This website uses cookies

This website uses cookies to ensure you get the best experience. By using our website, you agree to our Privacy Policy

As its the Second Reading of the Leasehold and Freehold Bill Approaches

As its the Second Reading of the Leasehold and Freehold Bill Approaches


ALEP welcomes reform – but with substantial amendments to the draft legislation

The Leasehold and Freehold Bill has its Second Reading in Parliament today, Monday 11 December, less than a fortnight since its publication.

The Association of Leasehold Enfranchisement Practitioners (ALEP) represents a wide range of leasehold enfranchisement practitioners, including both lawyers and surveyors, and has supported the Government over several years as it edged towards leasehold reform.

Its members are generally supportive of reform: at ALEP’s annual conference in October, 77.37% of attendees agreed that the leasehold system is in need of reform (while 21.17% stated that is was not, and 1.46% had no opinion). This compares to just 19% supporting the Labour party’s aspiration to ban leasehold within its first 100 days in Government.

However, it is widely recognised that leasehold reform is an extremely complex area of law and not one which should be rushed towards Royal Assent in the final months of the current Government.

Commenting on the draft Bill, Mark Chick, director of ALEP said, “As the Leasehold and Freehold Bill approaches its Second Reading, ALEP members will be waiting with bated breath.

“The Bill is complete game-changer for landlord and tenant law. Not only is it a game changer in terms of shifting the costs, burdens and responsibilities between the two parties, but the Bill also makes sweeping changes to valuation.”

Flaws in the draft Bill have already been identified, specifically concerning its ability to deliver on its objective of banning leasehold houses, and other commentators have raised questions in relation to the valuation mechanism.

Mark Chick continues, “We recognise and appreciate that it is the Government’s stated aim to make the leasehold process cheaper and easier but leasehold enfranchisement practitioners question whether the Bill, in its current draft, will do this fully and  effectively.”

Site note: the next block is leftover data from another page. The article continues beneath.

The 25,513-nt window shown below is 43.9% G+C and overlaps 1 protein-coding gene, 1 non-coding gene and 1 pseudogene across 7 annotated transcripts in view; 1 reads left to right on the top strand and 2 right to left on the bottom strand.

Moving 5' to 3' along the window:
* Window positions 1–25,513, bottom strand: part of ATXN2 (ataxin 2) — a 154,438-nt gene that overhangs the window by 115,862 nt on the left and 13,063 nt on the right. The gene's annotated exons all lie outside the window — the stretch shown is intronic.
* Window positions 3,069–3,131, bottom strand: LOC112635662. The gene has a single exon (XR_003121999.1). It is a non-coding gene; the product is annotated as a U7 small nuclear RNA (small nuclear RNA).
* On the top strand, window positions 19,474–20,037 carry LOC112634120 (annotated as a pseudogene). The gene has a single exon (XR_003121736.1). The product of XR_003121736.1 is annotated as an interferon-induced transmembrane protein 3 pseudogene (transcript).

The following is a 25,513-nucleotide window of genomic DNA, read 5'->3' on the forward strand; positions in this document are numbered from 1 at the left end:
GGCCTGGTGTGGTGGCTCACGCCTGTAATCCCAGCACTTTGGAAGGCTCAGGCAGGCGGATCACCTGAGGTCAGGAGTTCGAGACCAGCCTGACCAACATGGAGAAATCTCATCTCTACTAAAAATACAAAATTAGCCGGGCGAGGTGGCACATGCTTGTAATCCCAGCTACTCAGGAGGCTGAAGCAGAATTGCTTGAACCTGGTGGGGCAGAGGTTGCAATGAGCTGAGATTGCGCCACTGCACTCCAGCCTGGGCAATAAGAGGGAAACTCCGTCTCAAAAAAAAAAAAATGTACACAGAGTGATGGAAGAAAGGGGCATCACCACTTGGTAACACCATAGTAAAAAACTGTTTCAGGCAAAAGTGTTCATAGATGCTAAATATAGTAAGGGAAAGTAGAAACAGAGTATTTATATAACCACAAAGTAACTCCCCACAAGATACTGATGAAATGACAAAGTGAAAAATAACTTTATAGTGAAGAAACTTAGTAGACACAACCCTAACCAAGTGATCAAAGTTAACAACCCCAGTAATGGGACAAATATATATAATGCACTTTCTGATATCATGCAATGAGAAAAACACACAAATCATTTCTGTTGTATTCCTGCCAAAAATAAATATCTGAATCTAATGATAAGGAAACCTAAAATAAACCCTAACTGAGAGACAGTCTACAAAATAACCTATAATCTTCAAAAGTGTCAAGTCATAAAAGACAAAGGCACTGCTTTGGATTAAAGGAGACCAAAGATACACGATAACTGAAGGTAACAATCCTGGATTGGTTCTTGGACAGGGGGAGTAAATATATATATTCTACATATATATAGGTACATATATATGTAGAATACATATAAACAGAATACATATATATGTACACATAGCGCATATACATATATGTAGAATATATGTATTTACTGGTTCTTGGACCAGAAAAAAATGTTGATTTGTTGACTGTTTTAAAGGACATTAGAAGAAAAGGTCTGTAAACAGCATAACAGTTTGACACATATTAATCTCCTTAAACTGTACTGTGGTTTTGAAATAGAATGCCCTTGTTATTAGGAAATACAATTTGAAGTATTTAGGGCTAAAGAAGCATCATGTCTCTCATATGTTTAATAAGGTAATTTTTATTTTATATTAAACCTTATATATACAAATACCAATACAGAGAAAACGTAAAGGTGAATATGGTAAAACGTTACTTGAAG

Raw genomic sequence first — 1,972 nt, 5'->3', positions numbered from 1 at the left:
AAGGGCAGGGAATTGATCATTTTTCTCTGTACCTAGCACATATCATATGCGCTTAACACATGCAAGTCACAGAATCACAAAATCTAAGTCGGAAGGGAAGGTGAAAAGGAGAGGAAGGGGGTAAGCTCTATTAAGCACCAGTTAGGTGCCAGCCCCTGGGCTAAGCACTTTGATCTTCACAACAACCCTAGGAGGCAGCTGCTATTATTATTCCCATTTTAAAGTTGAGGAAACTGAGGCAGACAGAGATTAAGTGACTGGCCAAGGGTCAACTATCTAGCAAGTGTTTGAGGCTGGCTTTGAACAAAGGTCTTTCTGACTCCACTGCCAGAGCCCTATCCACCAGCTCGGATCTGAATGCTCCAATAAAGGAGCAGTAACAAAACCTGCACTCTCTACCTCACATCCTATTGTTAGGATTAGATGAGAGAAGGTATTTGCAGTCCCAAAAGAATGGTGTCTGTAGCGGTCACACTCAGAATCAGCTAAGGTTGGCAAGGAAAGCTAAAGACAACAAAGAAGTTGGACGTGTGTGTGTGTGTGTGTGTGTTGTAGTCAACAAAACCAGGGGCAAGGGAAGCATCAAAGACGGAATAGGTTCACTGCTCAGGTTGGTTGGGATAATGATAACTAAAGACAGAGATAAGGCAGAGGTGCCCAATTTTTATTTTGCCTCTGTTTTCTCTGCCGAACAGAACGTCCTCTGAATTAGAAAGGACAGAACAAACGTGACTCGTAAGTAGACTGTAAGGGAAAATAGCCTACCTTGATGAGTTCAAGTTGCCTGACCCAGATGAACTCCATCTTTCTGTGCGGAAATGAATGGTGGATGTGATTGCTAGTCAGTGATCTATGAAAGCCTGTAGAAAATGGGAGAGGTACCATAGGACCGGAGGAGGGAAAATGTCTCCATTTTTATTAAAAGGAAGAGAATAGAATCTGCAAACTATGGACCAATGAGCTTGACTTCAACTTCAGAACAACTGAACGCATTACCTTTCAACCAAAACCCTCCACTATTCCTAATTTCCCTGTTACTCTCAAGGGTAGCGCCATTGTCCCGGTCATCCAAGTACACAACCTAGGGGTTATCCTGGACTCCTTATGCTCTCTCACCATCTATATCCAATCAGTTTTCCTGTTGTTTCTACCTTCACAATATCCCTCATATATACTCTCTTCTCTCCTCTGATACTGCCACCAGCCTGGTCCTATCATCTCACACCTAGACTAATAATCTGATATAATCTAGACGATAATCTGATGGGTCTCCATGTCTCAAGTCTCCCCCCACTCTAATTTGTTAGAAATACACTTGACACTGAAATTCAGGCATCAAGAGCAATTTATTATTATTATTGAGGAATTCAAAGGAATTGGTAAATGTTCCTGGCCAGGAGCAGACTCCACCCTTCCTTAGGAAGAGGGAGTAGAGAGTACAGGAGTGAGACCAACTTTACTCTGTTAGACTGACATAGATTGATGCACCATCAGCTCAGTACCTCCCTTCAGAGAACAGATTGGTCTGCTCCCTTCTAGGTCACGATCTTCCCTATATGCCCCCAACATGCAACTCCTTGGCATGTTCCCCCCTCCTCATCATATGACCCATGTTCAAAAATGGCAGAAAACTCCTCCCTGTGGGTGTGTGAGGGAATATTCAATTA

Another interesting aspect of the proposed new legislation is the question of who pays the legal and valuation costs. Currently, those looking to purchase have to pay the legal costs of the landlord  when buying out their interest. ALEP’s members were asked, “Do you think that landlords should be responsible for their own legal costs [in the case of leaseholder-led enfranchisement]?, to which a clear majority (73.81%) responded ‘no’.

On this topic, Mark Chick said, “Should, as we understand the Government is proposing, freeholders be required to pay the legal costs if leaseholders choose to enfranchise, this will be the only instance of a compulsory acquisition whereby the party whose interests are being purchased does not have their costs paid –compare for instance with the compulsory purchase legislation , for example, where the costs are paid by the acquiring party.”

ALEP Valuer Committee Member Mark Wilson (managing director of myleasehold) raises another concern about the Bill’s proposal to increase to 25% the non-residential threshold for mixed-use property: “I have concerns that the proposed expansion of the types of buildings that flat owners can acquire could conceivably encompass significant trophy mixed-use estates, such as parades of shops. By significantly reducing the value of these highly prized assets, the new flat owning Freeholders may lack the expertise or financial means to maintain these highly prized properties effectively. Poor management, or under investment, could negatively impact on high rent paying commercial shop tenants, and even extend to affecting the surrounding built environment.

“Under the management of new freeholders who may lack the expertise or financial means to maintain them, these highly prized properties may decline in value. Confusing the management of our built environment as part of a desire to reduce wealth inequality will have consequences, creating a Pandora’s box of unintended consequences. What takes no imagination is situations where professional management is replaced by novices and exploitation of a new regime replacing previous abuses of power.”

ALEP hopes to continue to advise the Government on the necessary amendments to the legislation.